As a growing number of people are discovering, once you’re in debt it can be hard to extricate yourself. And often it is hardest for those who are deepest in poverty in the first place. With no access to normal finances, they are more likely to fall prey to loan sharks lending at huge rates of interest, and less able to break free.
That was the starting point for an innovative lending project that has been running in Glasgow for the past 18 months. Scotcash, a social enterprise backed by Glasgow city council together with the city’s housing association and the Royal Bank of Scotland, offers the financially excluded not just loans at affordable rates but also access to bank accounts, financial advice and even discounted house hold goods.
Such has been the extraordinary success of the project that it was last night named overall winner of the Guardian public services awards 2008.
The judges felt it was an outstanding example of public agencies’ capacity to innovate and intervene in a timely and hugely effective way at the hard edge of social policy. Speaking at the awards ceremony in London, broadcaster and journalist Kirsty Wark, who hosted the event, said: ‘This is a local authority thinking outside the box, in partnership with other agencies, and making a real impact on the needs of their local community.’
Financial exclusion continues to be a real problem in the UK, despite the growth of credit unions and government encouragement of the banking sector to tailor products and services to the needs of low-income households. In Glasgow, Sharon MacPherson, the council’s debt strategy officer, says many people are currently forced to use doorstep lenders, often at eye-watering rates of interest topping 160% APR.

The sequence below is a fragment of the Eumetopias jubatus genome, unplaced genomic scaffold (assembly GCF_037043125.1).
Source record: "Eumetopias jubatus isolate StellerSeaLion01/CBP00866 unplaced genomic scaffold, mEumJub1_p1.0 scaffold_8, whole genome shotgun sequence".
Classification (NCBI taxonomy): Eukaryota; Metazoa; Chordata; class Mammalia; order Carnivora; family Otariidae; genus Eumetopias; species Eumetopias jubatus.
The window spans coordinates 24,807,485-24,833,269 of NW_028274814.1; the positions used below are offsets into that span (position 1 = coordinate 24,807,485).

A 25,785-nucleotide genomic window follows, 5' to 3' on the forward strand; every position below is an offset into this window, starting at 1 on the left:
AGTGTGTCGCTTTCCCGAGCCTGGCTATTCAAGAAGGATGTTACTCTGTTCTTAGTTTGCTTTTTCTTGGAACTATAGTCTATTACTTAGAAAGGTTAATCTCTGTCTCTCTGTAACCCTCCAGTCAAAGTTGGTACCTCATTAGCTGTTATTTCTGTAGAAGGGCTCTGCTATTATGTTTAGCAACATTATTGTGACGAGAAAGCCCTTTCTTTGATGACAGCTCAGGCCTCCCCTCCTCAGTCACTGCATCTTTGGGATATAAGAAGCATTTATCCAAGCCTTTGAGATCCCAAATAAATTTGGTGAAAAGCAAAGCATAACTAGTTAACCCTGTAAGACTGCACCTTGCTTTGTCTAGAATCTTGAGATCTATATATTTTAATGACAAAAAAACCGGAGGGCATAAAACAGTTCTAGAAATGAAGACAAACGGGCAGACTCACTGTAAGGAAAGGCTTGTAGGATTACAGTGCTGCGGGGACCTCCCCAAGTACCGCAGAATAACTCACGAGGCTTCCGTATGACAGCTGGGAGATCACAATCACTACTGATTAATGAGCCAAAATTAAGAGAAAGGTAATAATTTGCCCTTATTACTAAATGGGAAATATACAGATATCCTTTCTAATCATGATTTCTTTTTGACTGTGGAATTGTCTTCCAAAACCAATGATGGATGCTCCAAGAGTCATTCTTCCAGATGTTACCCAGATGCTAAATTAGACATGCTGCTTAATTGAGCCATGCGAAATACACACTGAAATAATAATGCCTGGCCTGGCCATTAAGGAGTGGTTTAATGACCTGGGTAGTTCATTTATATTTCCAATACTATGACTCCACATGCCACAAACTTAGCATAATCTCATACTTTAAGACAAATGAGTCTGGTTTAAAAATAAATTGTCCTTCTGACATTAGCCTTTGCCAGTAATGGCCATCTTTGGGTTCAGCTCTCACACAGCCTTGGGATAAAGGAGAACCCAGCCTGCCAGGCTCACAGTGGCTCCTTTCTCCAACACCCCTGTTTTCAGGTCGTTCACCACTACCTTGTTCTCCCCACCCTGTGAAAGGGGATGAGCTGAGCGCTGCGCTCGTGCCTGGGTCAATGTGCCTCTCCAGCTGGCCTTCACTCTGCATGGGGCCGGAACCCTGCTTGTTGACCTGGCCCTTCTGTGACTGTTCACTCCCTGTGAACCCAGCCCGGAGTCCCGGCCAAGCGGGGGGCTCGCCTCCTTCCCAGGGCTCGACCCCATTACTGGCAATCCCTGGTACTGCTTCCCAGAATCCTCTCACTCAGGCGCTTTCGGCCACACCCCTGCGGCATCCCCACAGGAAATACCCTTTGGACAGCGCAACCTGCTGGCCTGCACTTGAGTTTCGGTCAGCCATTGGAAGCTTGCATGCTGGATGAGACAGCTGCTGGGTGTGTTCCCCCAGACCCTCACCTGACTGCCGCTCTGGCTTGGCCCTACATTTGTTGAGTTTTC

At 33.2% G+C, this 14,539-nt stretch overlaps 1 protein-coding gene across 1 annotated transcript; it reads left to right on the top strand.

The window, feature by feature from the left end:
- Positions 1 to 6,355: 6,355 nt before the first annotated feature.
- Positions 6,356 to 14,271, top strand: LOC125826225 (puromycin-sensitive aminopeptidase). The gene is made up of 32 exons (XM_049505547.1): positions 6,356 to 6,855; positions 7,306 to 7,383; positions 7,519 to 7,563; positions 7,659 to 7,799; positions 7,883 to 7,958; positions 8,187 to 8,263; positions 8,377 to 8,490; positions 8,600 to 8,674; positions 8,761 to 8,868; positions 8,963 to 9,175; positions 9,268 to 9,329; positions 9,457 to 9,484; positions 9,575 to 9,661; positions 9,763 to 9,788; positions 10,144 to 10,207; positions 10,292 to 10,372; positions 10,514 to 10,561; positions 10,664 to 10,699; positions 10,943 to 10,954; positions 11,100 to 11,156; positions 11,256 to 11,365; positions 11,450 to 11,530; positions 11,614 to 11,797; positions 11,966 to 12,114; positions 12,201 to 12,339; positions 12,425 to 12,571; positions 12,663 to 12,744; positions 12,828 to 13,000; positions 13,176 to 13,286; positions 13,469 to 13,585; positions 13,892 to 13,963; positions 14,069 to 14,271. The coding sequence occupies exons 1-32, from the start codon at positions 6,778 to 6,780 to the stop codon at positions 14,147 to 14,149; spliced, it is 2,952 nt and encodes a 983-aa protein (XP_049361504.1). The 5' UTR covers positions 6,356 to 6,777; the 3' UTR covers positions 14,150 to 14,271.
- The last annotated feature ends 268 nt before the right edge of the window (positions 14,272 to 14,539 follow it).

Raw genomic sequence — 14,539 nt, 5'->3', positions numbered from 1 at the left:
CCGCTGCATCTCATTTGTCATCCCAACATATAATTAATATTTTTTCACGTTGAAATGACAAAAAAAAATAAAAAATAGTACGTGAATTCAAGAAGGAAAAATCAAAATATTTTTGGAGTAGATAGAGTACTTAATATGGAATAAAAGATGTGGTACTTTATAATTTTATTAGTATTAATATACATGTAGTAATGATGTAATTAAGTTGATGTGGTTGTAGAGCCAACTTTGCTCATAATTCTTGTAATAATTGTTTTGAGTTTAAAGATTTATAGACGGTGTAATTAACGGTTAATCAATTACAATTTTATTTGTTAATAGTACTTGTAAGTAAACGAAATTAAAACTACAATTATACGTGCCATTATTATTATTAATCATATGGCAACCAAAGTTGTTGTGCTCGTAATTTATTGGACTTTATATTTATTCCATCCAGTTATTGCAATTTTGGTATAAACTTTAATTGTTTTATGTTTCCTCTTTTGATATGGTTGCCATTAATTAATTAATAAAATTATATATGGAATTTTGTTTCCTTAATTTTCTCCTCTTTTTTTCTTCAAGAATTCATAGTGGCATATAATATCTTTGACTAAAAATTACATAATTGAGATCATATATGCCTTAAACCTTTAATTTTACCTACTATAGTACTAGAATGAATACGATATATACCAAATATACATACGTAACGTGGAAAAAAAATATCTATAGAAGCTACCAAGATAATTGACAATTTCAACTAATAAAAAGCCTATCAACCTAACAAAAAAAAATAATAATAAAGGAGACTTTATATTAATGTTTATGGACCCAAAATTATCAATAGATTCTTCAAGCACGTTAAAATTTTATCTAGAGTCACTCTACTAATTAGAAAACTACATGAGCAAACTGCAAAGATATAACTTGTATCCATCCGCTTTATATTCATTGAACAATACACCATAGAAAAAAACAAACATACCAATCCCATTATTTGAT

In Drumchapel, one of the most deprived areas, a third of households have used expensive forms of credit — a figure which rises to 62% of lone-parent households. And this can all too easily become a downward spiral, says MacPherson.
‘Before you even get to the end of the existing loan you’re being encouraged to take out another loan. It can become never-ending.’
Scotcash set out to rectify this. Initially the idea was simply to offer affordable loans to those in poverty. But it soon became apparent that this was only part of the problem. A significant proportion of customers were not only in debt, they had no bank account or savings either — and this put them even further beyond the pale.
As a result the council teamed up with a wide range of public and private partners to provide a one-stop shop offering a variety of services under one roof. The team consists of three loan advisers and two money advisers as well as a manager and administrator. Among them they can not only arrange low-interest loans and set up bank and savings accounts but also give advice on budgeting and rescheduling debt for those for whom another loan would be inappropriate.
The service, which is open to anyone without financial means, has proved hugely popular. It has received more than 4,500 inquiries, with 1,500 people being granted new loans worth a total of £819,000. In addition, 319 people have opened basic bank accounts and 140 savings accounts.
MacPherson says that they have saved their clients £300,000 in interest payments compared to the cost of their usual loan arrangements. They have also managed to reschedule £2m in outstanding debts and prevent around 80 evictions.
Perhaps as remarkable is the fact that the average debt customers run up is only £500. ‘That may seem small beer compared to those in the financial mainstream,’ says MacPherson. ‘But for those who are financially excluded, who may be on very, very low income and not a lot of assets, that amount of debt can be crippling.’